I'm thinking of doing a small-scale Solar off-grid setup 1-2 80 Watt panels with a 12v 40Ah Deep Cycle battery. I have questions for those parts in another thread, but for now, my question is about understanding what to look for in a battery controller. Kindly see the example on this link.

I will copy paste the specs written:

  1. Technical date SMR05
  2. Nominal voltage 12V/24V, automatic recognition
  3. Max solar current or load current 5A
  4. Over charge voltage14.6V/29.2V
  5. Over charge release voltage 14.0V/28.0V
  6. Over voltage protection 15.6V/31.2V
  7. Load disconnect voltage 10.5/21V
  8. Load reconnect voltage 11.5V/23V
  9. Over voltage protection 15.6V/31.2V
  10. Lighting hours 0-18hours
  11. Night/day detect 3.0-7.5V/6.0-15.0V
  12. Battery type Liquid,Gel
  13. Max solar voltage 55V
  14. Max battery voltage 40V

Kindly correct me on my understanding of this specs:

  1. Model
  2. The battery to be putted can either be a 12 volt or 24 volt?
  3. the solar panel's current can not exceed 5A (Solar panel in Parallel should not total over 5A)?
  4. 14.6V for 12V is the indicator that the battery is 100% charge?
  5. 14.0V is the time where the controller will pass the excess energy to the Load?
  6. Protection for the battery.
  7. If the controller detect the drop of v taken from the panel is at 10.5, the load part will be disabled? Or if the voltage drops at 10.5 the controller will not charge the battery?
  8. Battery will charge at 11.5V? or the Load (excess energy) will be re-activated?
  9. ??
  10. ??
  11. ??
  12. ??
  13. ??
  14. ??

2 Answers 2

  1. Yes
  2. Yes
  3. Yes, plus the maximum current sent to charge the batteries is also 5 A.
  4. The charger will cut out charging at 14.6V to avoid overcharging the battery, and...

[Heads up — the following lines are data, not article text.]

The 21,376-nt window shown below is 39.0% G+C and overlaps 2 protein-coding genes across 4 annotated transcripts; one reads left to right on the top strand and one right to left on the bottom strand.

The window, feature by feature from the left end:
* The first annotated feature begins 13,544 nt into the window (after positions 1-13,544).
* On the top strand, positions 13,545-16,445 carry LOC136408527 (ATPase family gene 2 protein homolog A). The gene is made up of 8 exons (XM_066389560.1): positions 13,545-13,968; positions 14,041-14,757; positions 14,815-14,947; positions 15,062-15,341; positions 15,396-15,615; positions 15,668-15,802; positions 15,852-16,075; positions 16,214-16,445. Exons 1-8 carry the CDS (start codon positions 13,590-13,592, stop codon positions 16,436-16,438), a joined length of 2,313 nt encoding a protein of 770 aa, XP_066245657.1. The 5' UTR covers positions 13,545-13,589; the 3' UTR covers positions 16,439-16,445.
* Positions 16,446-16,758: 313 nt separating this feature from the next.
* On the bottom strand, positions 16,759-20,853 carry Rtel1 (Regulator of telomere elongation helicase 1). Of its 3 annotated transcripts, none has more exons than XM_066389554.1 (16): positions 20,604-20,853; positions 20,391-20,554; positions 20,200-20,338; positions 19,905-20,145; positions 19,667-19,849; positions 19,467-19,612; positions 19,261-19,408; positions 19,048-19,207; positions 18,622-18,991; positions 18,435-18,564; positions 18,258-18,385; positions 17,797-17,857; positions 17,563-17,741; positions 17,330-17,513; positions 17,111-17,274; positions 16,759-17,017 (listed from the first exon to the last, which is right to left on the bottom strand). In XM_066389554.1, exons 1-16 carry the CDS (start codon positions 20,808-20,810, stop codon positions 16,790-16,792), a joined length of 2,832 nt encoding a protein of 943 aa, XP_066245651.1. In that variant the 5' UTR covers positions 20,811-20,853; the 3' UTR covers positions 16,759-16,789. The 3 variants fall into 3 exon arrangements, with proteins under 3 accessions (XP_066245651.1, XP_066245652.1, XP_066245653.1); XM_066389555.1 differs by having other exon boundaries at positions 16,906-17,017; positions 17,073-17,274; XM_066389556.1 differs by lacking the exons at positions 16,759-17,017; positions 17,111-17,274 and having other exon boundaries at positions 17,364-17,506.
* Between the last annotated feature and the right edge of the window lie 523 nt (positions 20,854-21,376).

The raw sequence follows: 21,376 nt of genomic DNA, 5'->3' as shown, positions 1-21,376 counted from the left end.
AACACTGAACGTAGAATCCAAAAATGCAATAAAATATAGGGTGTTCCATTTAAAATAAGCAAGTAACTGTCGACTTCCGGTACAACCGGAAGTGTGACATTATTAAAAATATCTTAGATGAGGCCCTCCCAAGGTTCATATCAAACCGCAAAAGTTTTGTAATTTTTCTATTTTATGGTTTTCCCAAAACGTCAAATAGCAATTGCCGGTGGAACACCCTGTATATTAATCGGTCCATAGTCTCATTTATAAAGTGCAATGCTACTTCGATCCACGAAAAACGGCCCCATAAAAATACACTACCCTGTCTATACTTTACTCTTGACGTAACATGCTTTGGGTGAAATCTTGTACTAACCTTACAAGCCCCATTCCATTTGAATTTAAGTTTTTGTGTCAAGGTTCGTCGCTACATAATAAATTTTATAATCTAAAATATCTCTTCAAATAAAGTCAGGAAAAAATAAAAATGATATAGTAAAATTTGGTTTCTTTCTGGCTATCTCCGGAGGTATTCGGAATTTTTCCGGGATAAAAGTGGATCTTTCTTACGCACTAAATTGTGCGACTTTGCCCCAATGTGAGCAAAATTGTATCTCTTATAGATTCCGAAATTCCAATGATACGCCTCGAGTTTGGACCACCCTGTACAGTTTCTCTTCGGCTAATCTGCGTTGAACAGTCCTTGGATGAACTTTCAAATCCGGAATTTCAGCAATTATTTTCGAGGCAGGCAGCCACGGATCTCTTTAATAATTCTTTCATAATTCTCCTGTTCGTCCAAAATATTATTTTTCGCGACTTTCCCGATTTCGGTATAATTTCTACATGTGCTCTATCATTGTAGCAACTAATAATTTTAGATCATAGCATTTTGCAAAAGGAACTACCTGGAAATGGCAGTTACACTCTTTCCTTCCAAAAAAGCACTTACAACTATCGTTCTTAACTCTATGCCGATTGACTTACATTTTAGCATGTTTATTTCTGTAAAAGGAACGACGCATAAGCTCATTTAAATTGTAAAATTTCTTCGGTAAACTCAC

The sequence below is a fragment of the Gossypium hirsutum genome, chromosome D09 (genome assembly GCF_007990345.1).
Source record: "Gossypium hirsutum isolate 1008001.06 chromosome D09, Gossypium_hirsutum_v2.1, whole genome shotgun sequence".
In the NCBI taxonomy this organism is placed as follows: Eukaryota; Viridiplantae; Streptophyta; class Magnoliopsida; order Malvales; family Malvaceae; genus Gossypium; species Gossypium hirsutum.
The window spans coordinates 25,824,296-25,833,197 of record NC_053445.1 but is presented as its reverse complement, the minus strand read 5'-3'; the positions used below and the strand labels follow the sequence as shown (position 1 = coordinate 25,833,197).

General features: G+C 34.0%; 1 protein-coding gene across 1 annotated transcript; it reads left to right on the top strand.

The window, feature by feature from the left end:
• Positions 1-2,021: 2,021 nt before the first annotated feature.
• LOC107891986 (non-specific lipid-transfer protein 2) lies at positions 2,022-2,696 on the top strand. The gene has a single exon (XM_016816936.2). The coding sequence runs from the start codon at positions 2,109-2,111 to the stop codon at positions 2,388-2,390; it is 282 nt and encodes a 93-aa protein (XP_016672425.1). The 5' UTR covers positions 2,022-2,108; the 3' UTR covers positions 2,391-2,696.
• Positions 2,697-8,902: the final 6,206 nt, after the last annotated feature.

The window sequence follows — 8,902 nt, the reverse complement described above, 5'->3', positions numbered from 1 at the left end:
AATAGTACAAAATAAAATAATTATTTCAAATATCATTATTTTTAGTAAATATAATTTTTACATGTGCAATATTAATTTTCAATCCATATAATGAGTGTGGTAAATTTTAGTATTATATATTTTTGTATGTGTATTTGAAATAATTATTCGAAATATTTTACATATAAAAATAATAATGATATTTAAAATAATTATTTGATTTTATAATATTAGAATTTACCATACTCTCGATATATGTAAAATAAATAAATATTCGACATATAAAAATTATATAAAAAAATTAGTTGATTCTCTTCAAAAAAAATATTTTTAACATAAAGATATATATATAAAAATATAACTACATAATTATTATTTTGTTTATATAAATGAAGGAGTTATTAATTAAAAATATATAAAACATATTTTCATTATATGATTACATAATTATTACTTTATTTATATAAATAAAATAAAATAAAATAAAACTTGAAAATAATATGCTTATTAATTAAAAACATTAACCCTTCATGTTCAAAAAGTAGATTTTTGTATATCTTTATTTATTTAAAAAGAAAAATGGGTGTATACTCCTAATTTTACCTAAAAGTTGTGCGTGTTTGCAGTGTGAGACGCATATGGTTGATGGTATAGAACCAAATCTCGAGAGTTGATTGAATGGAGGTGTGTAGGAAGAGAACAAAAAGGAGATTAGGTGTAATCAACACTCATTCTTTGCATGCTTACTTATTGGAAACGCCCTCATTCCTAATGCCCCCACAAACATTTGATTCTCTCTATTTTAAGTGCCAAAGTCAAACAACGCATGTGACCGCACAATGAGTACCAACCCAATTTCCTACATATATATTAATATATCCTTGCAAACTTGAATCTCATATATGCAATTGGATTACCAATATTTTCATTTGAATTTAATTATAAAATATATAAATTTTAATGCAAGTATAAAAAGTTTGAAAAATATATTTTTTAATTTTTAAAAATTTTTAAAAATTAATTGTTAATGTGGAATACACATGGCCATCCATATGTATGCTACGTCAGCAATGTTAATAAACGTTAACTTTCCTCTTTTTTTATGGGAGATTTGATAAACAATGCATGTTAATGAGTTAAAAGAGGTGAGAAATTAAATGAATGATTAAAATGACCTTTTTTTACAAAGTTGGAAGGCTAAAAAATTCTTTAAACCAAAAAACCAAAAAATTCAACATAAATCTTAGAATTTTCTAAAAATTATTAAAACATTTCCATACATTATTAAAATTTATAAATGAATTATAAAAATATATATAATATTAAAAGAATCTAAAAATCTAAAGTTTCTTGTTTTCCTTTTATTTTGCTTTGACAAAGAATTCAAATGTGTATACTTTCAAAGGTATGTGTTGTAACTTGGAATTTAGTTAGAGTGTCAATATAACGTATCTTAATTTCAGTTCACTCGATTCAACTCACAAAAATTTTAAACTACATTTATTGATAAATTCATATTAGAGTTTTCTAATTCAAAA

5. ... Will start up again once the battery voltage has dropped back to 14.0 V
  6. Will disconnect the load if the battery goes above this (in case someone's done something stupid and is trying to feed power back in to the controller's output)
  7. Will disconnect the load if battery voltage goes below this (to prevent the battery being completely discharged)...
  8. ...and will reconnect again once it rises above this value
  9. Copy of 6.
  10. Not sure.
  11. My guess is that it only turns on the output when the solar voltage drops below this - presumably so that lights are turned on when it gets dark.
  12. Two different types of lead-acid battery. "gel" are safer because the acid electrolyte doesn't spill if the battery is dropped/knocked over.
  13. Max voltage of solar panels. Going over this is liable to damage the controller.
  14. Max voltage of batteries. Going over this is liable to damage the controller.

Looks like a David Smith has them all except number 10 which is a feature in some solar controllers where they allow you to connect a load (usually 12 volt lighting) directly to the solar controller. Number 3 tells you that the solar panel can't be over 5 amps, but also if you connect a load to the solar controller it can't draw more than 5 amps either. So number 10 says that it can automatically turn on and off the lights that you have connected to the solar battery controller. Not only can it turn the lights on an off, but you can set the number of hours (0-18) that the lights or other load will be on. I don't know a lot of people who use that feature but it can be useful.

If you plan to use that feature, then you want #7 to be adjustable so that you can set it to disconnect the load before the battery is 100% discharged, or you will ruin your battery quite quickly. 10.5 volts is essentially 100% DEAD for lead acid.

  • \$\begingroup\$ from what I understand, the Load is where the controller sends the excess power from the solar panel. does the Load also acts as a passthru in case there is no power from the panels? \$\endgroup\$
    – Mr A
    Mar 24, 2015 at 4:12
  • \$\begingroup\$ @MrA - I can't speak for your specific model, but the three solar battery controllers that I use all have the 'load' function. The load option functions the same on all of them. It provides a limited amount of current at 12 volts as long as the battery is above the voltage as specified in number 7. If the voltage goes below the specified voltage it cuts off the current until the batterry's voltage raises back up to what is specified in #8. It will provide current at 12 volts regardless of what the solar panel is doing as it takes the current directly from the battery. \$\endgroup\$
    – Filek
    Mar 24, 2015 at 7:50

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